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By Suzanne Fraser (auth.)

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Additional resources for Cosmetic Surgery, Gender and Culture

Sample text

I look at the way a perspective based on becoming as opposed to being destabilises every category I may wish to use in discussing cosmetic surgery. This process of destabilisation is desirable in that it prompts me to question accepted framings of what are taken to be ‘the issues’ and indeed to question the very limits of these issues. Certainly, central to my overall argument is the idea that the effects of cosmetic surgery are not limited to those individuals who undergo it. Instead, cosmetic surgery redraws and/or stabilises certain aspects of culture and thus the production of our own subjectivities and materiality in significant ways.

Due to the amount of medical research and experimentation carried out around the broad category of cosmetic surgery, new and revised procedures appear regularly. This is particularly true of skin procedures, especially those designed to reduce signs of ageing. Dermabrasion, chemical peeling and laser resurfacing21 are relatively new additions to the range of facial procedures, and although they do not involve surgery per se, they have been absorbed into the cosmetic surgery category within a range of discourses, including women’s magazines and regulatory discourse.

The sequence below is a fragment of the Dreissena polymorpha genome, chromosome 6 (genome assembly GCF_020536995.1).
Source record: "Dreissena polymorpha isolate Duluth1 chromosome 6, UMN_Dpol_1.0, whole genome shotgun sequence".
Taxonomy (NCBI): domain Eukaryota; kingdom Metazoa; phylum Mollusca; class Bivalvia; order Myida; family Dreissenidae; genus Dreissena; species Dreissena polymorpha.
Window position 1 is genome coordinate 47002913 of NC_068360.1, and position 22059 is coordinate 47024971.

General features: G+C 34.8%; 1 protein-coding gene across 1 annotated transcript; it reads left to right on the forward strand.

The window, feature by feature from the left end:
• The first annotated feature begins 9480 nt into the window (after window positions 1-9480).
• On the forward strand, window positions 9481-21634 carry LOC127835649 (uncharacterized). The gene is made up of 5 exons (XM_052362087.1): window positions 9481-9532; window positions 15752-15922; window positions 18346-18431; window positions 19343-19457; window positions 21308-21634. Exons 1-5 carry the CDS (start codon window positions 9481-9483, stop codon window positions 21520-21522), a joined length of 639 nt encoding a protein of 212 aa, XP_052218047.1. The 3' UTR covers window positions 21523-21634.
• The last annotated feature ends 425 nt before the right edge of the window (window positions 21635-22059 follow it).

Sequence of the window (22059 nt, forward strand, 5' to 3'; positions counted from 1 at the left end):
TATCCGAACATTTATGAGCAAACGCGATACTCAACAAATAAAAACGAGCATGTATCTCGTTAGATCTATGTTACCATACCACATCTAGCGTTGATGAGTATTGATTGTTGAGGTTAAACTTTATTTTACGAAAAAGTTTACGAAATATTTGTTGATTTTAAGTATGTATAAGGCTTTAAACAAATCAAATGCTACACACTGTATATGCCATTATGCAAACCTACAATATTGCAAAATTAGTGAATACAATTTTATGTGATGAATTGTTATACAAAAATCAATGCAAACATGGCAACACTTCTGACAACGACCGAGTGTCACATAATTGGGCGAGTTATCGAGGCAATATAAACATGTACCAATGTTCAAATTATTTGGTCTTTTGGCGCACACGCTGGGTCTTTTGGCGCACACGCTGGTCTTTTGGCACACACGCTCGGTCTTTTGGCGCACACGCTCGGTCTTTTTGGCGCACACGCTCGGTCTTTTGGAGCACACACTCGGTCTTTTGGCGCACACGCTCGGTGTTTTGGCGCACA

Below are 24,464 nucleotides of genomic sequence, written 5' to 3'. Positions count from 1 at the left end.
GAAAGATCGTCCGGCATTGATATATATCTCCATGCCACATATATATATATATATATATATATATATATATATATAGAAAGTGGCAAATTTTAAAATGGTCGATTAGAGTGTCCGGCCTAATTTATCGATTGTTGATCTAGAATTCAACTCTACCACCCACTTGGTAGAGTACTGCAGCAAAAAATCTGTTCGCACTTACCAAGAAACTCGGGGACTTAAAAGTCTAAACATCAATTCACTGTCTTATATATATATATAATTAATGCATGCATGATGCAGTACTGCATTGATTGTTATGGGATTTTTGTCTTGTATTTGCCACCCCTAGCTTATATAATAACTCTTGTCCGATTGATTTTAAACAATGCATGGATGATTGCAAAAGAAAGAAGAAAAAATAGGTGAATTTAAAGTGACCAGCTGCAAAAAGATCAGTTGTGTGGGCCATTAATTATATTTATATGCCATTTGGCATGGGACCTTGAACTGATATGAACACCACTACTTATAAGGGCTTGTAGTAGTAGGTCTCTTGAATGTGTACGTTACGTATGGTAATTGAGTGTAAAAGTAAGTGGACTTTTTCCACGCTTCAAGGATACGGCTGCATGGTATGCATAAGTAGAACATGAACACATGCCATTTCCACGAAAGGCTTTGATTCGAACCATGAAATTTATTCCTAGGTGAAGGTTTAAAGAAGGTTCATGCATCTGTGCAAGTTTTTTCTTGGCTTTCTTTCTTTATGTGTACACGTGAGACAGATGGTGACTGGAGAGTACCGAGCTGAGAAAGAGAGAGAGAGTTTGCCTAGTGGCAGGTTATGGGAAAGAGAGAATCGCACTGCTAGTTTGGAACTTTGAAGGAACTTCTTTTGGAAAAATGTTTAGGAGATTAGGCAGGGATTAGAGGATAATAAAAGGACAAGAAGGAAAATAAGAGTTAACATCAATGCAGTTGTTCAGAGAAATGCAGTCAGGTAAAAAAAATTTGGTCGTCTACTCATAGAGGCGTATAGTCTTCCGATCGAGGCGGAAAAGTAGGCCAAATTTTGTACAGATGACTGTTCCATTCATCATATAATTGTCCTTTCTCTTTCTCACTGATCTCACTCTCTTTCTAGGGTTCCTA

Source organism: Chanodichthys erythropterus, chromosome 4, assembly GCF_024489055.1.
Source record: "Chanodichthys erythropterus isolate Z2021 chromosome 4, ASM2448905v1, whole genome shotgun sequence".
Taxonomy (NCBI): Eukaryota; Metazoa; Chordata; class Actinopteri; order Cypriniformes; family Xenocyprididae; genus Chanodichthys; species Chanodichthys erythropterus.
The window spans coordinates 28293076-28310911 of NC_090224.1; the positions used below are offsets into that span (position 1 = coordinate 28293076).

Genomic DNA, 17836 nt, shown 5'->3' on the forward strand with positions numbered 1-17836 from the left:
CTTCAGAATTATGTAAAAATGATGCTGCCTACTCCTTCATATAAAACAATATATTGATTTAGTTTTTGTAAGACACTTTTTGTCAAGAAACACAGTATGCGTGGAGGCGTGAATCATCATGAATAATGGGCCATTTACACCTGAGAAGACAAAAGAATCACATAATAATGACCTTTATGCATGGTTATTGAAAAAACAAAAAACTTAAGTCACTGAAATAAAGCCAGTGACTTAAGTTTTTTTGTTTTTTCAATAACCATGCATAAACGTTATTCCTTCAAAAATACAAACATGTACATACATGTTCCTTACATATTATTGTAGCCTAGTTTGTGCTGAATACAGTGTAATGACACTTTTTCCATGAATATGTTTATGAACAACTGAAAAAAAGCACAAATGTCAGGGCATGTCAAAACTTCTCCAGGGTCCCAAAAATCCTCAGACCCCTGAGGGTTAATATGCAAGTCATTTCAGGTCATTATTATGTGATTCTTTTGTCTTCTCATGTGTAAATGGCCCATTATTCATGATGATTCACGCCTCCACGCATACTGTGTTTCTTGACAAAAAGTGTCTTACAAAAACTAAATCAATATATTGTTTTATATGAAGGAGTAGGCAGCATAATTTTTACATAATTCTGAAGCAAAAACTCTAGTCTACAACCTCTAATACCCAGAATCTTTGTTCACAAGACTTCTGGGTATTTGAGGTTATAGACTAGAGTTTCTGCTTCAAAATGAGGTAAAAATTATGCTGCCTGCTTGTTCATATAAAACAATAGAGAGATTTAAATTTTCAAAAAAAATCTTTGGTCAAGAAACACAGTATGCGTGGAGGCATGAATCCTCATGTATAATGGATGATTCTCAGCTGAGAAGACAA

From this point of view, preferred readings are constructed through processes of connection (between texts), though these connections are never entirely stable, that is, they too undergo becoming. Chapters 3–6 illustrate this by examining intertextual relationships in the form of discursive repertoires, within and between specific discourses on cosmetic surgery. These relationships, it will be argued, form the basis of preferred readings. Just as the polysemic approach has in some ways been a response to accounts that emphasise a repressive model of power and a simplistic view of individuals as powerless, the position I present here is a response to a subsequent overemphasis on resistance and the romanticisation of the everyday, elements of which can be found in the two books examined here.

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